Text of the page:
In the last episode, Cooper is living his best Dougie life by digging into some chocolate cake when he catches on TV the portion of “Sunset Boulevard” that mentions Gordon Cole, which happens to be the same name as his old FBI Director pal, played by Lynch. Recognition spurs Cooper into action, and he sticks a fork into the electrical socket. Cut to outside of the house as the sounds of Dougie’s wife Janey-e (Naomi Watts) screaming within can be heard.
Read More:‘Twin Peaks’ Just Explained How Dougie
History repeating itself on “Twin Peaks” has so far fallen into the category of not learning from or not being able to move on from past mistakes. Shelly (Madchen Amick) married an abusive man when she was too young and is now romantically involved with Red (Balthazar Getty), a man who’s been shown to have violent tendencies. Her daughter Becky (Amanda Seyfried) also married an abusive man.
In this past Sunday’s episode, Ed Hurley (Everett McGill) reveals through a heartbreaking look that he’s still in love with Norma (Peggy Lipton), while she’s involved with someone else. Even Ed’s nephew James (James Marshall) gives viewers major deja vu with his rendition of “Just You,” a song he had crooned in Season 2 of the original series with two dark-haired ladies backing him up.
Read More‘Twin Peaks’ Review: Part 13 Proves the Magic of Pie, Coffee, and an
With Evil Dale (Kyle MacLachlan) getting down to business, he sends a mysterious text to a person who comes as a surprise. Agent Albert Rosenfield (Miguel Ferrer) and FBI Deputy Director Gordon Cole (David Lynch) with Diane (Laura Dern) in tow, investigate the apparent discovery of Major Briggs’ (Don S. Davis) body. Back in Twin Peaks it also looks like Briggs has left a message for his son Bobby (Dana Brooks) and his colleagues about the missing Agent Cooper.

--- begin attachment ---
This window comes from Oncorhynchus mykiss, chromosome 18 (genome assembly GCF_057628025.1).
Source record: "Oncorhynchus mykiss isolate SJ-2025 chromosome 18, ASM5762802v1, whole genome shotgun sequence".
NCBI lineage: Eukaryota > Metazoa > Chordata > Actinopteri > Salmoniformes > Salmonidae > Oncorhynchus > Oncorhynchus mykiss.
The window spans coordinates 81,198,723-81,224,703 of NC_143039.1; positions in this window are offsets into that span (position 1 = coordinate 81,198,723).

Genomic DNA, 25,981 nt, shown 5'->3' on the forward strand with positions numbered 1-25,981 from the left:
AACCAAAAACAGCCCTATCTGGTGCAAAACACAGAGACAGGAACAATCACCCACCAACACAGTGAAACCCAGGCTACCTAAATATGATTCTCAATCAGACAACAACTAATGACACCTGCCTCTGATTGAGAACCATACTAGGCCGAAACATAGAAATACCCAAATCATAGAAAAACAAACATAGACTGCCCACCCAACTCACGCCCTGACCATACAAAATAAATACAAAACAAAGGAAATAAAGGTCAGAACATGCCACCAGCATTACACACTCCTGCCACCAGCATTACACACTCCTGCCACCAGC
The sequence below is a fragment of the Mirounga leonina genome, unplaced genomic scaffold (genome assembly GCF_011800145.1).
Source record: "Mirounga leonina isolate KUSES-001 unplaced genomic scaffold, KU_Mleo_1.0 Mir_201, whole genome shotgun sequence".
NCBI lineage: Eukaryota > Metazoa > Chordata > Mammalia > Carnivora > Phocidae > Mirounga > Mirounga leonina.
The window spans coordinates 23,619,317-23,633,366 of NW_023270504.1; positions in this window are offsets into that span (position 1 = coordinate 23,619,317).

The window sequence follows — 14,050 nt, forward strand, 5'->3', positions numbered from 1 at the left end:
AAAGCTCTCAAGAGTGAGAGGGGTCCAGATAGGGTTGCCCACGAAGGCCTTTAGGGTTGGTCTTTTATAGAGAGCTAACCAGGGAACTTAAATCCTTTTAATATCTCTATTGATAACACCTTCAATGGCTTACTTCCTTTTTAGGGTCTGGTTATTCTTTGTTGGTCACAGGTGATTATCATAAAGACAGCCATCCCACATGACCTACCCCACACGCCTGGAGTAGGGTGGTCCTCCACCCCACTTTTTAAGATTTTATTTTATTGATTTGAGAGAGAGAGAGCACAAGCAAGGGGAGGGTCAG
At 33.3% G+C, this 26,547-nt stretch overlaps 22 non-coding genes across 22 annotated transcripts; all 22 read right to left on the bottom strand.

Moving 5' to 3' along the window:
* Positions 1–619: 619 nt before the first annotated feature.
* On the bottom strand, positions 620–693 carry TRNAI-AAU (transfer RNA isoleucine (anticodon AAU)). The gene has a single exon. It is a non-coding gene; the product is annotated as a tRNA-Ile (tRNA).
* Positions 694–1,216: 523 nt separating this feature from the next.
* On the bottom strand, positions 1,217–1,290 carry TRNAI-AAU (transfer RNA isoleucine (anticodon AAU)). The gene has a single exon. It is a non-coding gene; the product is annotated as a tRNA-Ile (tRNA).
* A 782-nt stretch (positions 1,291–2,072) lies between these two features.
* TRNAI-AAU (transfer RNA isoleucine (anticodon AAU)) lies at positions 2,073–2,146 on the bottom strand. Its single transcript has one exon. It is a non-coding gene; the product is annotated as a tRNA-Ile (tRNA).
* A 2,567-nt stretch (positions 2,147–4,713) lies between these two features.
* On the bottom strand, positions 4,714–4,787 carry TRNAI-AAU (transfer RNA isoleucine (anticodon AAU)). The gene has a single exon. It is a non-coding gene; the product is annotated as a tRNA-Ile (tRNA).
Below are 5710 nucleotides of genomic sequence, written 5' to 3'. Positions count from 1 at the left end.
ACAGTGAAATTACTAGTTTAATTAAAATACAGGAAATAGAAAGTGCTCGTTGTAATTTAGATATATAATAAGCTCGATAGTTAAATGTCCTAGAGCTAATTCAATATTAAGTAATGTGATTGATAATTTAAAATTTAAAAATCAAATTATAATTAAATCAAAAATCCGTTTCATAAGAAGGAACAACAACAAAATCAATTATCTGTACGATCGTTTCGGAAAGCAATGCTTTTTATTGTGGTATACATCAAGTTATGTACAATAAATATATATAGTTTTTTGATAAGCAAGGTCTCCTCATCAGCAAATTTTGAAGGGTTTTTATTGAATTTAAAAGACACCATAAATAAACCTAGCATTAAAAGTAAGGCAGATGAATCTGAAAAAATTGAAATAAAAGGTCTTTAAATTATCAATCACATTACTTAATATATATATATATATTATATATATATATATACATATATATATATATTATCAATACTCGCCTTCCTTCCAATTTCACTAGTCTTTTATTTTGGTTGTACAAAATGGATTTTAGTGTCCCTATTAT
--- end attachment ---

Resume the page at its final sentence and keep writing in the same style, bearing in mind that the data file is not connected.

As “Twin Peaks” reached its halfway mark, David Lynch dumped a lot of information in Sunday’s episode that connected the dots but didn’t give everything away. But it does look like everyone is going to journey to the Black Lodge, which means another batshit crazy episode could be in the offing.
Read More‘Twin Peaks’ Review: Part 9 Takes Us on a Dark Highway to the Danger Zone
Without further ado, let’s dive into the episode:
The Time 2:53
We first heard about “253” when Special Agent Cooper met the Evolution of the Arm, who told him, “253. Time and time again.” Later, that number comes up as a time, when Cooper gets sucked from the Purple Room to the electrical socket and into Dougie’s life. Simultaneously, Dougie gets whisked to the Black Lodge, and Evil Cooper wrecks his car and starts puking bloody garmonbozia.
In Part 9, Sheriff Truman,
What was only hinted at in the third episode of “Twin Peaks” became a full-blown surrealistic experience in Sunday’s avant-garde “Part 8.”
Despite the experimental filmmaking and very little dialogue, the 50-minute bombardment of sound and fury coalesced into an intriguing origin story that promised a lot more sense in the contemporary story to come. Giving historical context to some of the things we’ve seen so far anchors the story in a way that it hasn’t been before. But this wasn’t just the story of one birth, but of many. Let’s break those and a few other theories down:
Read More: ‘Twin Peaks’ Review: Part 8 Aims for Maximum Weirdness and Succeeds
What About Bob?
The evil spirit (Frank Silva) we first met in the original series has been riding along with Evil Cooper (Kyle MacLachlan) in some sort of weird, mutual symbiosis. It seemed that